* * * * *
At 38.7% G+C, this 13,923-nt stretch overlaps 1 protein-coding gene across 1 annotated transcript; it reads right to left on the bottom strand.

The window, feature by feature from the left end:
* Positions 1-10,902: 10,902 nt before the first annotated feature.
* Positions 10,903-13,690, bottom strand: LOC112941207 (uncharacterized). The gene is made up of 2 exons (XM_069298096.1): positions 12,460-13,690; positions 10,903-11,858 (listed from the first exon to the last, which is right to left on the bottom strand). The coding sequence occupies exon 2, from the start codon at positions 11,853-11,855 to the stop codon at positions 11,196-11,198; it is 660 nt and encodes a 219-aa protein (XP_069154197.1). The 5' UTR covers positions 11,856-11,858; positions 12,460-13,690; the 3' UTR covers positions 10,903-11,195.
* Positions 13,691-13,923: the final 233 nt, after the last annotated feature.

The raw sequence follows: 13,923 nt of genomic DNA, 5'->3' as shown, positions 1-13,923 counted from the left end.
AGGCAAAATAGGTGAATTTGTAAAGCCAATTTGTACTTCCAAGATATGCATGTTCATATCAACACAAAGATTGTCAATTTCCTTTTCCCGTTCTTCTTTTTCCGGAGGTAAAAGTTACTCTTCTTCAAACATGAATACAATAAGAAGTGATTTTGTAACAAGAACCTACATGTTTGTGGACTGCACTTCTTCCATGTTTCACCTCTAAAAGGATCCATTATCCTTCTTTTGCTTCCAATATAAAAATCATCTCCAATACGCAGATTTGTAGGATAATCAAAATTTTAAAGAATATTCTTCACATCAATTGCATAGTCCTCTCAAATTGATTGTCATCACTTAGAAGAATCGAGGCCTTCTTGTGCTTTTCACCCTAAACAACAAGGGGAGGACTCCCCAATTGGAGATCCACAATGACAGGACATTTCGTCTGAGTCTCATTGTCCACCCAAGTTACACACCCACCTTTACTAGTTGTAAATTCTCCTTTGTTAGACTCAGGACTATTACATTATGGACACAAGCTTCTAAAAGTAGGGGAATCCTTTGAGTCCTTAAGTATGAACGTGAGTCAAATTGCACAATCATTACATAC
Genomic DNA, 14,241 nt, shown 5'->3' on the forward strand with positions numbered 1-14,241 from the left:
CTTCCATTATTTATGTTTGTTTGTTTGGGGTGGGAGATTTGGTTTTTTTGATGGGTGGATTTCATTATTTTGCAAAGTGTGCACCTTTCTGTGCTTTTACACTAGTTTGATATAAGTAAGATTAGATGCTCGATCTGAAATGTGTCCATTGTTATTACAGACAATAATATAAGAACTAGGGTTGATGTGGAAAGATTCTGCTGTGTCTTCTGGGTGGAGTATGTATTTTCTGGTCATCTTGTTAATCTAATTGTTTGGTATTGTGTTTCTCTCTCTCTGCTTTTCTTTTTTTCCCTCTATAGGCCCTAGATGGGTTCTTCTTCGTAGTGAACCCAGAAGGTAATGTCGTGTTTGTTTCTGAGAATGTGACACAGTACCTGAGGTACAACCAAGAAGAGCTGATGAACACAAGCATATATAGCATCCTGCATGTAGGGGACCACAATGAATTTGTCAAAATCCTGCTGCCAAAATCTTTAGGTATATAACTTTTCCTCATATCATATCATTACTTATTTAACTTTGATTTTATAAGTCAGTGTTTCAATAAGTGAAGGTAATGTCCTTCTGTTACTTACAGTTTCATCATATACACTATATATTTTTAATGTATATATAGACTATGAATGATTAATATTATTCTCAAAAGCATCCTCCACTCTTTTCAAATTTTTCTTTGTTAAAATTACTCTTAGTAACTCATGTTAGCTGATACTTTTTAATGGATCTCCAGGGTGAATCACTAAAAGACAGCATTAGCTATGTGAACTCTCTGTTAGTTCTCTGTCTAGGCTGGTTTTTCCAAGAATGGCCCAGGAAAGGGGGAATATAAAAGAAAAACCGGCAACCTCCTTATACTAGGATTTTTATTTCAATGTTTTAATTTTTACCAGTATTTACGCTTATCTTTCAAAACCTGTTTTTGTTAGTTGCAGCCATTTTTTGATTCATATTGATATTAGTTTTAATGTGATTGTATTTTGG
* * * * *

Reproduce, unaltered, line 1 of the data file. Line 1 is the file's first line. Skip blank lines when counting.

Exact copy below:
At 38.7% G+C, this 13,923-nt stretch overlaps 1 protein-coding gene across 1 annotated transcript; it reads right to left on the bottom strand.